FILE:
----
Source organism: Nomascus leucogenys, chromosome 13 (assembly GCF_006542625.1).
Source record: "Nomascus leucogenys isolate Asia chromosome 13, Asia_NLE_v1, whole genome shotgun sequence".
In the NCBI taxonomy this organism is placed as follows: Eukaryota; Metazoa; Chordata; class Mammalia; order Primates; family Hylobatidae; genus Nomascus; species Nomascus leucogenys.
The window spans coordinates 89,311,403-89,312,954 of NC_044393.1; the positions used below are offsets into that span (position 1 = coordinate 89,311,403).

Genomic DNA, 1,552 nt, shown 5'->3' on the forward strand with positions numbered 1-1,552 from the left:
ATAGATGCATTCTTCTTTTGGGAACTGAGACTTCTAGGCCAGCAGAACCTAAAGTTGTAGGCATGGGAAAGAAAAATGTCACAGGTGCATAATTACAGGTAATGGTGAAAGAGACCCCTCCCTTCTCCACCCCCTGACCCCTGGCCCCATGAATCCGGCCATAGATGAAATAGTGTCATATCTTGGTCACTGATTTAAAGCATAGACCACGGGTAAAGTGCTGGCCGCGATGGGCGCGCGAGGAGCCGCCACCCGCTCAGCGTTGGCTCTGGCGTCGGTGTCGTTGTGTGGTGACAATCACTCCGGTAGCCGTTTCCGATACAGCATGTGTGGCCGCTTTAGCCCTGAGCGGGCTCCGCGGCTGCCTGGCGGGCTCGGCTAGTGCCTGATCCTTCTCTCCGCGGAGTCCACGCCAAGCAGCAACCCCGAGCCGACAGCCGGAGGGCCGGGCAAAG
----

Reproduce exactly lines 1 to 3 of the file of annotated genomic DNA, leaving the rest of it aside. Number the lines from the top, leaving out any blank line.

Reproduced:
Source organism: Nomascus leucogenys, chromosome 13 (assembly GCF_006542625.1).
Source record: "Nomascus leucogenys isolate Asia chromosome 13, Asia_NLE_v1, whole genome shotgun sequence".
In the NCBI taxonomy this organism is placed as follows: Eukaryota; Metazoa; Chordata; class Mammalia; order Primates; family Hylobatidae; genus Nomascus; species Nomascus leucogenys.